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Chicago TV personality Rick Koz, the jovial alter-ego under the black and white make-up that creates funny fiend Svengoolie, admits even he finds it "a little scary" that he is celebrating 35 years as his spooky television show host counterpart.

"When I first created the character, I would never have expected Svengoolie to be around for three decades," said 62-year-old Koz, who is returning to Northwest Indiana this weekend to greet fans over the Halloween weekend.

"But I always knew there was something special about Svengoolie. I first discovered the dedication of fans right after my original 'Svengoolie' show was canceled from Channel 32 after six years, and yet I was still being stopped by people in the street asking me to bring him back."

It was a year ago when Koz as Svengoolie shared the Star Plaza Theatre stage in Merrillville with the Northwest Indiana Symphony for a special costume "Halloween pops" concert performance. On Saturday, Svengoolie is the special guest of honor for a sold-out event in Valparaiso helping Chicago Street Theatre celebrate the 60th anniversary stage season.

Earlier this month, Koz and Svengoolie were honored for their own shared anniversary.

The Museum of Broadcast Communications in Chicago and the MeTV Network now both share the distinction of being Svengoolie's Chicago home.

On Oct. 10, The Museum of Broadcast Communications honored Koz for his 35 years as Svengoolie by unveiling a new permanent Svengoolie exhibit featuring his original coffin and artifacts from the show's original set.

"Rich is a true Chicago television icon, who I proudly rank with the likes of local TV legends Bob Bell, Frazier Thomas and Ray Rayner," said David Plier, executive board director of The Museum of Broadcast Communications in Chicago.

"His Svengoolie character has entertained us in Chicago since the late '70s and now nationally. I am thrilled to have our museum honor him and enshrine his original set, coffin and a flock of rubber chickens into a permanent exhibit for all to enjoy."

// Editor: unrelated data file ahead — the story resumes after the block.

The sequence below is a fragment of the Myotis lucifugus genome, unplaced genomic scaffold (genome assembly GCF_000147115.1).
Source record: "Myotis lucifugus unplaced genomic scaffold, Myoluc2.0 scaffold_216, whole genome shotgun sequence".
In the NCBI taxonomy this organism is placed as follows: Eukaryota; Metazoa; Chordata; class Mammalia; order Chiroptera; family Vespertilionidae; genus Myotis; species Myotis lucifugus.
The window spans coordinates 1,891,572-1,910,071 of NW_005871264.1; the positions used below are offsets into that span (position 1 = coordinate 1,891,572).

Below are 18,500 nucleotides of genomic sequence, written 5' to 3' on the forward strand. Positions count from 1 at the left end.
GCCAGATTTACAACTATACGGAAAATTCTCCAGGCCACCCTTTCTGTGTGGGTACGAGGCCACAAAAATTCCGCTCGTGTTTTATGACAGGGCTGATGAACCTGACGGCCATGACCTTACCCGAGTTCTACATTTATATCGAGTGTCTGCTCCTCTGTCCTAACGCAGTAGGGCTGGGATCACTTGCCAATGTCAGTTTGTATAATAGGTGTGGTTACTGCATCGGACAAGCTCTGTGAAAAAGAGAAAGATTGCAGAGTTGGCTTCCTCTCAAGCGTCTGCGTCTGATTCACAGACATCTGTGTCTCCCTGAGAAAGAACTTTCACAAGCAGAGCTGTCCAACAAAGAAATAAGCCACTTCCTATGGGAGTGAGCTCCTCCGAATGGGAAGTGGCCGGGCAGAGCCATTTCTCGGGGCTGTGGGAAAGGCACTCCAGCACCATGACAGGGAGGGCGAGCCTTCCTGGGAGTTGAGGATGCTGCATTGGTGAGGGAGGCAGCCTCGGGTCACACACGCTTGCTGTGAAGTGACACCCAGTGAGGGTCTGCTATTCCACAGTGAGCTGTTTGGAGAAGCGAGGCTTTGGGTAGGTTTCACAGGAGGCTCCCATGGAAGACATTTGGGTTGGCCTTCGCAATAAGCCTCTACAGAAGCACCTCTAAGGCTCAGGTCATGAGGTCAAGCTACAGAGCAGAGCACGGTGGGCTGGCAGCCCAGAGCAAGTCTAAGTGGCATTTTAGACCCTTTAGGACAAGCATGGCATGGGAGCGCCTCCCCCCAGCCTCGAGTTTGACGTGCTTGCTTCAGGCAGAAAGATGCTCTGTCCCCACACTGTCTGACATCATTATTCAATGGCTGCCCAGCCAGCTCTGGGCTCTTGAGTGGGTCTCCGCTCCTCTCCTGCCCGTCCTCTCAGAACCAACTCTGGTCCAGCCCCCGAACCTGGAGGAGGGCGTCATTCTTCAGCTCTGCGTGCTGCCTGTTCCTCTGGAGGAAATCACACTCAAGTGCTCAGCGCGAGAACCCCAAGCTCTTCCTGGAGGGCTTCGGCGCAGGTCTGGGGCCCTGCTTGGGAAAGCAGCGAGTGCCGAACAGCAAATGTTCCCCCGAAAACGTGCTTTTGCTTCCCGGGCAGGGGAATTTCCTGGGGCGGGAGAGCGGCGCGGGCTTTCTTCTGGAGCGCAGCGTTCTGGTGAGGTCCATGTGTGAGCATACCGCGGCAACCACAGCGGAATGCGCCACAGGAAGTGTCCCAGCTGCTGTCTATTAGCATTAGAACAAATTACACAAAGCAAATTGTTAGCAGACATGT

Local Chicago TV icon Koz still credits his more than 30 years of hosting his show to his predecessor, who died at age 77 in September 2013.

Since Svengoolie's show first debuted, generations of viewers have become dedicated fans of this movie host show concept, which mixes  horror and humor.

Despite a more than 40-year career as radio and TV host, Jerry G. Bishop, who held three Emmys and even toured with the Beatles, still had faithful fans of today who recalled his short stint as the original Svengoolie. Bishop, who lived in San Diego and worked in later years as a restaurateur, died of a heart attack on Sept. 15 at the University of California at San Diego Medical Center. Born and raised in Chicago, his career included hosting duties in Chicago broadcast for a program called "Screaming Yellow Theater," a horror-film show on WFLD-Ch. 32 from 1970 to 1973. It was Bishop who created his character alter ego of a coffin perched hippie known for a silly sense of humor and wise-cracks about Berwyn, Ill.

Koz, in the guise of his Son of Svengoolie character, resurrected the scary movie host show in 1979 and enjoyed ratings success until it was canceled in 1986 after the station was sold and national programming blocks replaced locally-produced shows.

Fortunately, two decades ago, Koz and Svengoolie found a new broadcast home on Chicago's WCIU Channel 23.